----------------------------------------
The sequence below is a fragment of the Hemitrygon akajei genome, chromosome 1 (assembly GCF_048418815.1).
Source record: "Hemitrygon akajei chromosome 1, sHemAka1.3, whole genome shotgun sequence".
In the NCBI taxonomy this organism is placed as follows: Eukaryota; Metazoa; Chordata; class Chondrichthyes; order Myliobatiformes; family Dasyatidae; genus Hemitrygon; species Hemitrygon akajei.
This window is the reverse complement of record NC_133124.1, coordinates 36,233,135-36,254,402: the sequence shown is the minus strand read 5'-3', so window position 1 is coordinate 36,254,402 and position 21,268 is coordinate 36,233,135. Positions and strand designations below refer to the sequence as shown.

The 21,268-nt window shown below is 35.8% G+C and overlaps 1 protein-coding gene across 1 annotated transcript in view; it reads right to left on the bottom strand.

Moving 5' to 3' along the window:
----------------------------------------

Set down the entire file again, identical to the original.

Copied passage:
The sequence below is a fragment of the Hemitrygon akajei genome, chromosome 1 (assembly GCF_048418815.1).
Source record: "Hemitrygon akajei chromosome 1, sHemAka1.3, whole genome shotgun sequence".
In the NCBI taxonomy this organism is placed as follows: Eukaryota; Metazoa; Chordata; class Chondrichthyes; order Myliobatiformes; family Dasyatidae; genus Hemitrygon; species Hemitrygon akajei.
This window is the reverse complement of record NC_133124.1, coordinates 36,233,135-36,254,402: the sequence shown is the minus strand read 5'-3', so window position 1 is coordinate 36,254,402 and position 21,268 is coordinate 36,233,135. Positions and strand designations below refer to the sequence as shown.

The 21,268-nt window shown below is 35.8% G+C and overlaps 1 protein-coding gene across 1 annotated transcript in view; it reads right to left on the bottom strand.

Moving 5' to 3' along the window: